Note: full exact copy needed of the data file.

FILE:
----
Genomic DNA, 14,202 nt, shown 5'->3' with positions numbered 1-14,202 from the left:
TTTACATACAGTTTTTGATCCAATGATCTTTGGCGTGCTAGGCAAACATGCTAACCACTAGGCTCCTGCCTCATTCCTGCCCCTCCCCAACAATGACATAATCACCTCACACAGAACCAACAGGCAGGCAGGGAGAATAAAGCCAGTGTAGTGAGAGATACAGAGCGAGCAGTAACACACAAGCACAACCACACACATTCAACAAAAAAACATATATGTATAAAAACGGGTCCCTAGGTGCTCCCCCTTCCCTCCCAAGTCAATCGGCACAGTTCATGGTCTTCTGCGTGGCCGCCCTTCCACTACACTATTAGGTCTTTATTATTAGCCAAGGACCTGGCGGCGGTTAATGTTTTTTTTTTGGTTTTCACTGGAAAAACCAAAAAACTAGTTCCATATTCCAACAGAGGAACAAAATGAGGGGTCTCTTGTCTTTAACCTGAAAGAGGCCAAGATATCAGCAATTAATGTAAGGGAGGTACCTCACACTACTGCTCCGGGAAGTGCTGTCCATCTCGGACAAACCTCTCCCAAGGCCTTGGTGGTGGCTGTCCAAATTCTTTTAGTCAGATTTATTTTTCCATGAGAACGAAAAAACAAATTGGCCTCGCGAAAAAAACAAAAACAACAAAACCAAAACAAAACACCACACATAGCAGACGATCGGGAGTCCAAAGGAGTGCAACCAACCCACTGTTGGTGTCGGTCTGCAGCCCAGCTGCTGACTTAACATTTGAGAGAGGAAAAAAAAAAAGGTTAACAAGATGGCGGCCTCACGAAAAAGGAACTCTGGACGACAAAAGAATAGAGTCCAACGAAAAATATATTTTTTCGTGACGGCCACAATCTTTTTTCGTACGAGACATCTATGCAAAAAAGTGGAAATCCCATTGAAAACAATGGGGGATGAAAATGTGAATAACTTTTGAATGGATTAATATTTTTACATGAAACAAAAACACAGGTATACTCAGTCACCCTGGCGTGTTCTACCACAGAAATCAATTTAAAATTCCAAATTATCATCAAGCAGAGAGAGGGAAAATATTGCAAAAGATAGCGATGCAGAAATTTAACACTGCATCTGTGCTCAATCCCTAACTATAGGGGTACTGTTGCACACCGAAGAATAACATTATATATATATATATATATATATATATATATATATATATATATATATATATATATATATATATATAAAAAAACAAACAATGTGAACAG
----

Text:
Genomic DNA, 14,202 nt, shown 5'->3' with positions numbered 1-14,202 from the left:
TTTACATACAGTTTTTGATCCAATGATCTTTGGCGTGCTAGGCAAACATGCTAACCACTAGGCTCCTGCCTCATTCCTGCCCCTCCCCAACAATGACATAATCACCTCACACAGAACCAACAGGCAGGCAGGGAGAATAAAGCCAGTGTAGTGAGAGATACAGAGCGAGCAGTAACACACAAGCACAACCACACACATTCAACAAAAAAACATATATGTATAAAAACGGGTCCCTAGGTGCTCCCCCTTCCCTCCCAAGTCAATCGGCACAGTTCATGGTCTTCTGCGTGGCCGCCCTTCCACTACACTATTAGGTCTTTATTATTAGCCAAGGACCTGGCGGCGGTTAATGTTTTTTTTTTGGTTTTCACTGGAAAAACCAAAAAACTAGTTCCATATTCCAACAGAGGAACAAAATGAGGGGTCTCTTGTCTTTAACCTGAAAGAGGCCAAGATATCAGCAATTAATGTAAGGGAGGTACCTCACACTACTGCTCCGGGAAGTGCTGTCCATCTCGGACAAACCTCTCCCAAGGCCTTGGTGGTGGCTGTCCAAATTCTTTTAGTCAGATTTATTTTTCCATGAGAACGAAAAAACAAATTGGCCTCGCGAAAAAAACAAAAACAACAAAACCAAAACAAAACACCACACATAGCAGACGATCGGGAGTCCAAAGGAGTGCAACCAACCCACTGTTGGTGTCGGTCTGCAGCCCAGCTGCTGACTTAACATTTGAGAGAGGAAAAAAAAAAAGGTTAACAAGATGGCGGCCTCACGAAAAAGGAACTCTGGACGACAAAAGAATAGAGTCCAACGAAAAATATATTTTTTCGTGACGGCCACAATCTTTTTTCGTACGAGACATCTATGCAAAAAAGTGGAAATCCCATTGAAAACAATGGGGGATGAAAATGTGAATAACTTTTGAATGGATTAATATTTTTACATGAAACAAAAACACAGGTATACTCAGTCACCCTGGCGTGTTCTACCACAGAAATCAATTTAAAATTCCAAATTATCATCAAGCAGAGAGAGGGAAAATATTGCAAAAGATAGCGATGCAGAAATTTAACACTGCATCTGTGCTCAATCCCTAACTATAGGGGTACTGTTGCACACCGAAGAATAACATTATATATATATATATATATATATATATATATATATATATATATATATATATATATATATATATATAAAAAAACAAACAATGTGAACAG